Merton was highly preoccupied by the real possibility of nuclear war and hoped that the Catholic Church would take a more public stand opposing these totally inadequate civil defense measures which only created an illusion. The 1962 Cuban Missile Crisis added to these concerns and increased the sale of atomic shelters. I was working in Gabon, Equatorial Africa, in the early 1960s and so far from the then current fears in the USA. In the mid-1950s, I had been active against testing nuclear weapons in the atmosphere with its fallout that could get into the milk supply, but missed the early 1960s fears. Thus some of Merton's and others writing on nuclear issues then seem overly apprehensive when read today.

The second peace concern of Thomas Merton, Jim Forest and the Catholic Peace Fellowship as developed in this book was the growing US war in Vietnam. Where the nuclear issue was a potential for violence, the war in Vietnam was a daily issue of destruction. "Vietnam - An Over-whelming Atrocity" was Merton's statement about the destruction of lives, villages and habitat going on in Southeast Asia and how American perceptions of Vietnam were utterly divorced from human reality.

Through FOR, Merton came to know Thich Nhat Hanh who gave to Merton the struggle for peace in Vietnam a Vietnamese face. Both men were monks and Merton already had some literary knowledge of the Zen tradition. For both there was a need to work actively and publicly for peace and at the same time to work for peace within oneself through meditation and prayer. As Merton wrote "Prayer and sacrifice must be used as the most effective spiritual weapons in the war against war, and like all weapons, they must be used with deliberate aim; not just with a vague aspiration for peace and security, but against violence and war...The first job of all is to understand the psychological forces at work in ourselves and in society...This involves not only clear thought, lucid speech, but very positive social action. And since we believe that the only really effective means are nonviolent, we must learn nonviolence and practice it. This involves in its turn a deep spiritual purification."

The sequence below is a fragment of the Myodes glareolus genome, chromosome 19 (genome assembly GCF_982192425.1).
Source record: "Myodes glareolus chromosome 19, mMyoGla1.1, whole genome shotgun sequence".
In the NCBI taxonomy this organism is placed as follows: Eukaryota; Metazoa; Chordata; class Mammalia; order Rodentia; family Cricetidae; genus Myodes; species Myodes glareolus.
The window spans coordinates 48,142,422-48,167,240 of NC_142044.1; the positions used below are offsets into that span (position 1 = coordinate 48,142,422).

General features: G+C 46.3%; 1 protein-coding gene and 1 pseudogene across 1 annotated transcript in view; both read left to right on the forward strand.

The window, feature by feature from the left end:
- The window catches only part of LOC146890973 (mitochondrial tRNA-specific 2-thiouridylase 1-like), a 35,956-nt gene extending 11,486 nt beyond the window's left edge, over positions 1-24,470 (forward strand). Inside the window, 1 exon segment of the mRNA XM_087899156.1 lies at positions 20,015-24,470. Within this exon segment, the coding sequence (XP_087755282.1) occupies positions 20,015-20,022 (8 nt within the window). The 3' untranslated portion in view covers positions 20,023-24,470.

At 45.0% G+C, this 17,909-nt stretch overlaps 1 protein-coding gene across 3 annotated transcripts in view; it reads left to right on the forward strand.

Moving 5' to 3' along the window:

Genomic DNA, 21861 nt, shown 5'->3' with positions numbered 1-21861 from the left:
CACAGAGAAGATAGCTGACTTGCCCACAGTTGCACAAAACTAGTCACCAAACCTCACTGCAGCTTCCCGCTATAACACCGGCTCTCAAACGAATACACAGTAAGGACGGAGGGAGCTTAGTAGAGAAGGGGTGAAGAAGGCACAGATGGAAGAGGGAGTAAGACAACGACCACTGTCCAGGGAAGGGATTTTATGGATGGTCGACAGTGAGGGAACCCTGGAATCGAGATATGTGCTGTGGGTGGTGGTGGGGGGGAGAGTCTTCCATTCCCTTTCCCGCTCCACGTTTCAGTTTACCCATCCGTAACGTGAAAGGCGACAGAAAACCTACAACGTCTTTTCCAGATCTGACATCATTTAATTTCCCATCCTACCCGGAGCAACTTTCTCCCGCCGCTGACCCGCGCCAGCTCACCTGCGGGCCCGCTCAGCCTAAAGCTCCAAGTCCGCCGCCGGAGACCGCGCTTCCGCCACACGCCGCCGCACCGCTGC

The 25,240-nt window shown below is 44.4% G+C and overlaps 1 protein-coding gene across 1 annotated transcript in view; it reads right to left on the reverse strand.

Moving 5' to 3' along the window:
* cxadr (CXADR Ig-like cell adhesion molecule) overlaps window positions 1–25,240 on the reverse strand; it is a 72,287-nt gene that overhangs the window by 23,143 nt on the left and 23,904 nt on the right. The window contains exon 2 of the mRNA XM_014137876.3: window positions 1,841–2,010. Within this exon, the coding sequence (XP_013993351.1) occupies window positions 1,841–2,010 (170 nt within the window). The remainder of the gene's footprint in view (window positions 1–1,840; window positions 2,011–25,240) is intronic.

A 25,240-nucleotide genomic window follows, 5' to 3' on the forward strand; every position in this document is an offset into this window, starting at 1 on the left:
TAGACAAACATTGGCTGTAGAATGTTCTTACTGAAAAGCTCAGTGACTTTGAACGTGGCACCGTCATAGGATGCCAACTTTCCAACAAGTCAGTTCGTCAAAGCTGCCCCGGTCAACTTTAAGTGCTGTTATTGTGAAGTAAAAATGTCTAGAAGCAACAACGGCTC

As Merton became increasingly concerned with the possibility of renewal within monastic traditions and with the evolution of Asian spiritual traditions, in 1968, he was allowed by his Order to travel to Asia to meet with spiritual groups and participate in an inter-religious conference in India. He died near Bangkok from an accidental electrocution. He was only 53, but his writings and example continue to be of real influence. As Jim Forest writes "Domene ut videam (Lord that I might see). Peace-making begins with seeing what is really going on around us, seeing ourselves in relation to the world we are part of, seeing our lives in the light of the kingdom of God, seeing those who suffer, and seeing the image of God not only in friends but in enemies. What we see and what we fail to see defines who we are and how we live our lives. The day-by-day challenge is to be aware of the divine presence in the other, struggling not to be blinded by fear."

Rene Wadlow, President, Association of World Citizens